Title: The Bones of Paris
Author: Laurie R. King
Narrator: Jefferson Mays
Audiobook Length: 13 hours, 11 minutes
Origins: Mine. All mine.
Release Date: 10 September 2013
Bottom Line: Enjoyable but ultimately not the series for me
“New York Times bestselling author Laurie R. King garners widespread acclaim for her suspenseful novels rich with historical detail. Set in the vibrant Paris Jazz Age, The Bones of Paris introduces private investigator Harris Stuyvesant, an American agent who’ s been given the plum assignment of locating beautiful young model Philippa Crosby. But when Philippa’ s trail ends at the Theatre du Grand-Guignol in Montmartre, Stuyvesant discovers a world where art meets sexual depravity– and where a savage killer lurks in the shadows.”
Thoughts: Harris Stuyvesant is arrogant. He’s brash, stubborn, and guilty of machismo. All of this should antagonize modern readers. Instead, he embodies the quintessential private detective of 1920s. He has all of the directness of the loosening morals of the Jazz Era with the hardened experience of a war veteran. He is direct. He is intense. He is so very male. He is the perfect hero for The Bones of Paris.
The story is little more than a traditional detective novel. A woman is lost; family members hire a private detective to find her. There is an added sense of debauchery in the popularity of the macabre Modernist movement, to which Harris is firmly introduced. The sense of unease those works by Man Ray and his peers cause within Harris set the tone of the novel. In many aspects, what Harris discovers during his investigation about the 1920s art world not only makes for fascinating reading and great suspense, it also provides a sad but unspoken commentary on the state of Europeans after the first world war and their willingness to accept the dark and disturbed as entertainment.
What makes The Bones of Paris so entertaining are the historical details. There are the close-knit communities of the American expatriates and of artists, with much overlap between the two. There are the scandalized and the scandalous – those pushing the envelope of the excesses of the Jazz Era and those who are fighting those excesses with every breath. There are the war veterans still struggling with processing their battlefield scars, emotional as well as physical. There is a growing socialist movement, which will soon ignite certain parts of Europe. There is the influx of the newly rich, riding the stock market as it climbs to ever higher heights and the sense of infallibility that this is one thing that will never change. There is the night life for which Paris during the Jazz Age is famous, during which drinking, smoking and doing drugs to excess were the norm and worked off during sweaty bouts of dancing to the latest jazz tunes long into the wee hours of the night. The Bones of Paris has it all. More importantly, the story enfolds readers so that one feels very much a part of this vibrant setting.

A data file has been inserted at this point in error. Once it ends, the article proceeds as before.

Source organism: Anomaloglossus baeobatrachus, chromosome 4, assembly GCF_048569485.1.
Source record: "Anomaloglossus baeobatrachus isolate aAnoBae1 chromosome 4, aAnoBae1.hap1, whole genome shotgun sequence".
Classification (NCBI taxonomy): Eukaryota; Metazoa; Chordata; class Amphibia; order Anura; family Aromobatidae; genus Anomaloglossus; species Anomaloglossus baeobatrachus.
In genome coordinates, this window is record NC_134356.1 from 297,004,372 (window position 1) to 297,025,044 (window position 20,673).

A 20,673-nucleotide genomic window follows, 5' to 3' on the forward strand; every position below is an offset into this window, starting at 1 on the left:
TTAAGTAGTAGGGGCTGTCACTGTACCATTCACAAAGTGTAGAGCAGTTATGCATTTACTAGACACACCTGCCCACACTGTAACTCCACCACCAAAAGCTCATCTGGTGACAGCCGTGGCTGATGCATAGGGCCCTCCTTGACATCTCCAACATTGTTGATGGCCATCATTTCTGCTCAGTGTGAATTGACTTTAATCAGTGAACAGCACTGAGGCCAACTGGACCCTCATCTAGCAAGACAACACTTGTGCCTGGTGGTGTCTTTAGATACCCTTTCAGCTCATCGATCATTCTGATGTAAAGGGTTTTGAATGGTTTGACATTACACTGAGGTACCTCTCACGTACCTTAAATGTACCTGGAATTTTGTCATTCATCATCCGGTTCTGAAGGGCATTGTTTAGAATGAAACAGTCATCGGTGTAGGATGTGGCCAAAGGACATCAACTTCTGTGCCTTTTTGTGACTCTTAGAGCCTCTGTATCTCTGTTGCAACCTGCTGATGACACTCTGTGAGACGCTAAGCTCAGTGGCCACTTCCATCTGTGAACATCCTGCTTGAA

Jefferson Mays steps into Harris’ macho shoes and provides an excellent narration of this quintessential 1920s male detective novel. He adopts the insouciance of the era with ease. His adaptation for the feminine voice is decent, and his French flows effortlessly. His voice is easy on the ears, and he speaks with the deliberate cadence of that era. His performance wonderfully enhances the overall entertainment quality of the story.
The Bones of Paris is surprisingly fun given its dark tale and very entertaining. It is a great throwback to an era when pleasure and money collided to create an atmosphere that defined an entire generation. It is also something about which readers could quickly tire. The genre is formulaic after all and one can only listen to so many detective novels before even Harris Stuyvesant becomes redundant. Thankfully, The Bones of Paris makes for a great stand-alone story if one wants to dip one’s toes into Ms. King’s fiction and an excellent addition to her canon if one is already a fan.